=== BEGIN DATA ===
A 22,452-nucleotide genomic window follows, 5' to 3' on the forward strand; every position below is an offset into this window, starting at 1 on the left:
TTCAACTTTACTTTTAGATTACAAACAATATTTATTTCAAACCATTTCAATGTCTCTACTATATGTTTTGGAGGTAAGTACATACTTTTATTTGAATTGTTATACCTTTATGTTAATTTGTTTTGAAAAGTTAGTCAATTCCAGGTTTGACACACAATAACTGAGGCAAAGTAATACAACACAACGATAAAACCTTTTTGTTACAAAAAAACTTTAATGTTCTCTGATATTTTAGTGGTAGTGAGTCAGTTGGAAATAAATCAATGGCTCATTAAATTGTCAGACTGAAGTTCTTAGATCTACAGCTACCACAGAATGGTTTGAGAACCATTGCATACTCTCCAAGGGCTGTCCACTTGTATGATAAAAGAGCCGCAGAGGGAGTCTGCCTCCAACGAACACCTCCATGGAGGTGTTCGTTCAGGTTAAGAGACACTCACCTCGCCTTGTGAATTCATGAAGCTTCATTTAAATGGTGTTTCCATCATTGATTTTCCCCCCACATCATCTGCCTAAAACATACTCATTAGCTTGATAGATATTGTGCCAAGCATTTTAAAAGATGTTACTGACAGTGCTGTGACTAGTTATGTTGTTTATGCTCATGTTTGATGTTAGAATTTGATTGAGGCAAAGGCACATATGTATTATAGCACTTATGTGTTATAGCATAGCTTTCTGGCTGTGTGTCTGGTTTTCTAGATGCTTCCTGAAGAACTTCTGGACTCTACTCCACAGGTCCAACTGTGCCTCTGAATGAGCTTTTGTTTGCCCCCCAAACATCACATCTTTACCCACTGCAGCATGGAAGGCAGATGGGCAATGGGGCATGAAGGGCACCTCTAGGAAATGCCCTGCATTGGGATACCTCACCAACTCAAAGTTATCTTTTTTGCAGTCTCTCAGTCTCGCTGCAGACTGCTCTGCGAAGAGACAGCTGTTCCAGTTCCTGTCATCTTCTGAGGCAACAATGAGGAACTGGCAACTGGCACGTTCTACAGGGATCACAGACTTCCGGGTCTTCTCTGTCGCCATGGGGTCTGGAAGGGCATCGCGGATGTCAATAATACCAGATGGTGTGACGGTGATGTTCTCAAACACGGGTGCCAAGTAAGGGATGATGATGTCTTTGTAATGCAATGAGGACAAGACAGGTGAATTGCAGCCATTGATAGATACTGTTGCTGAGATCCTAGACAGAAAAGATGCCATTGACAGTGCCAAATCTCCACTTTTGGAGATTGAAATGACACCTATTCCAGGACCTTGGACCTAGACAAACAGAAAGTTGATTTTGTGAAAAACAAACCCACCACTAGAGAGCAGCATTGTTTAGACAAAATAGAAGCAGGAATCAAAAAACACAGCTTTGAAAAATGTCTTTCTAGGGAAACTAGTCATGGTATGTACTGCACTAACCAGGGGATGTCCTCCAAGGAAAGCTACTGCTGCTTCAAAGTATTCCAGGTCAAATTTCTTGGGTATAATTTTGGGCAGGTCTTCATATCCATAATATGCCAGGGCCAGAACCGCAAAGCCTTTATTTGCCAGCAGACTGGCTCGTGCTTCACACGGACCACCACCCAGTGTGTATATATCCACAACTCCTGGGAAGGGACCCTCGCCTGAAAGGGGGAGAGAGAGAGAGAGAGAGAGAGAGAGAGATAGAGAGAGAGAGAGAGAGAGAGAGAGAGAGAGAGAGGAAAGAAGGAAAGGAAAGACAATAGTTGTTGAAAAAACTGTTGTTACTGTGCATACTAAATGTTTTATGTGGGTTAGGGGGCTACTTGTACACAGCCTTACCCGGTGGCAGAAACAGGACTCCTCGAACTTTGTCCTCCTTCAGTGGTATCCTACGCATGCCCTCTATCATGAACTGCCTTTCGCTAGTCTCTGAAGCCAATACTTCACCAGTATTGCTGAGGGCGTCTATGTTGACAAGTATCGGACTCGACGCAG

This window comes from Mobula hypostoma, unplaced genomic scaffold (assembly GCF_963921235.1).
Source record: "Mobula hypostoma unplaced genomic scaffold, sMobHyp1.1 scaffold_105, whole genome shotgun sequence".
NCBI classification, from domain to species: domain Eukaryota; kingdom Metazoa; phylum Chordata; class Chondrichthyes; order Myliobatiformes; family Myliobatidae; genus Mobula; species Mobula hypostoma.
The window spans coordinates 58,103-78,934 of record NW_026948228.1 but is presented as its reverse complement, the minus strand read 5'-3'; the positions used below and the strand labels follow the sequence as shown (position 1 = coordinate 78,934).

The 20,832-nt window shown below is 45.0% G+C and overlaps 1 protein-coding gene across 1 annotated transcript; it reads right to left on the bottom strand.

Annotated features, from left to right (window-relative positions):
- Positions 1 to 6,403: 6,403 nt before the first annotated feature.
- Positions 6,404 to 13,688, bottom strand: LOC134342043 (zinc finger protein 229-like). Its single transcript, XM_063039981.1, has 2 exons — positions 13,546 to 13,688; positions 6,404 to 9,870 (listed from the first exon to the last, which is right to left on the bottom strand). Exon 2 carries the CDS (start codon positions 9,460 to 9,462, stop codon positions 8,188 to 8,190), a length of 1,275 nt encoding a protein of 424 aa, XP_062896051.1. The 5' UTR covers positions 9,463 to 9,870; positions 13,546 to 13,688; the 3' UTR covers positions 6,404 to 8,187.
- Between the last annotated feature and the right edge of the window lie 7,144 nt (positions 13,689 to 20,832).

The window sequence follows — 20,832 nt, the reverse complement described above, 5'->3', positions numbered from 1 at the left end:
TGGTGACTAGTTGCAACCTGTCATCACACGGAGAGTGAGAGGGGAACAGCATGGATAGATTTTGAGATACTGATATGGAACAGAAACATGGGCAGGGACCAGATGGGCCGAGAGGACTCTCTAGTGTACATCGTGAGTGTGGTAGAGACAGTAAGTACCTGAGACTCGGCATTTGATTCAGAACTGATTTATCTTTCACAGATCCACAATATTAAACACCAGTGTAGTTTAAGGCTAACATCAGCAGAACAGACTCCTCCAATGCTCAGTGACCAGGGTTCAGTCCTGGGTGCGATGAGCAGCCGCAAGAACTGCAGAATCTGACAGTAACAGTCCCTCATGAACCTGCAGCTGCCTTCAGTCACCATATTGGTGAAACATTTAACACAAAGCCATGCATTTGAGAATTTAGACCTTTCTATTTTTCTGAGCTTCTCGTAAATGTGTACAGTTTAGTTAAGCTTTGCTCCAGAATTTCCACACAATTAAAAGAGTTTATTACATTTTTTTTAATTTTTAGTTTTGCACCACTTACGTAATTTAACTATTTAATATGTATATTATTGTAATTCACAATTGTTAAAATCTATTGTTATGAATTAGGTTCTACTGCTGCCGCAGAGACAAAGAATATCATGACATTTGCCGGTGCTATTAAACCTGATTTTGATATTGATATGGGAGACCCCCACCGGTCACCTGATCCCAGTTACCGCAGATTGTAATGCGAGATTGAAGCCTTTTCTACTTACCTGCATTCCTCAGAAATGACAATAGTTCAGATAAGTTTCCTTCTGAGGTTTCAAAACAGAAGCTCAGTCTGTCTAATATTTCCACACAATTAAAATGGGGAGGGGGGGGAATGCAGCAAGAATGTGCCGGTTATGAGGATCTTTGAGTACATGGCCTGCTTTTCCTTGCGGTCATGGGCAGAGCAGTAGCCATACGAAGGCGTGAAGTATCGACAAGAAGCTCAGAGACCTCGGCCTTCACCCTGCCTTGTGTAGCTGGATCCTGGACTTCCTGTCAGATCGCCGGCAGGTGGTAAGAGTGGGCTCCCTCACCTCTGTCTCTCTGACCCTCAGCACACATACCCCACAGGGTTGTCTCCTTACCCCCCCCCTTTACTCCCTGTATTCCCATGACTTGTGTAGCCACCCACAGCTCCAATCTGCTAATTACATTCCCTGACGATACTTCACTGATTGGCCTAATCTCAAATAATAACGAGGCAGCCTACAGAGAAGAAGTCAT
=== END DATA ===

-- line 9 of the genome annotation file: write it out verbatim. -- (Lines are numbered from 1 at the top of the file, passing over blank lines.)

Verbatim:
- Positions 1 to 6,403: 6,403 nt before the first annotated feature.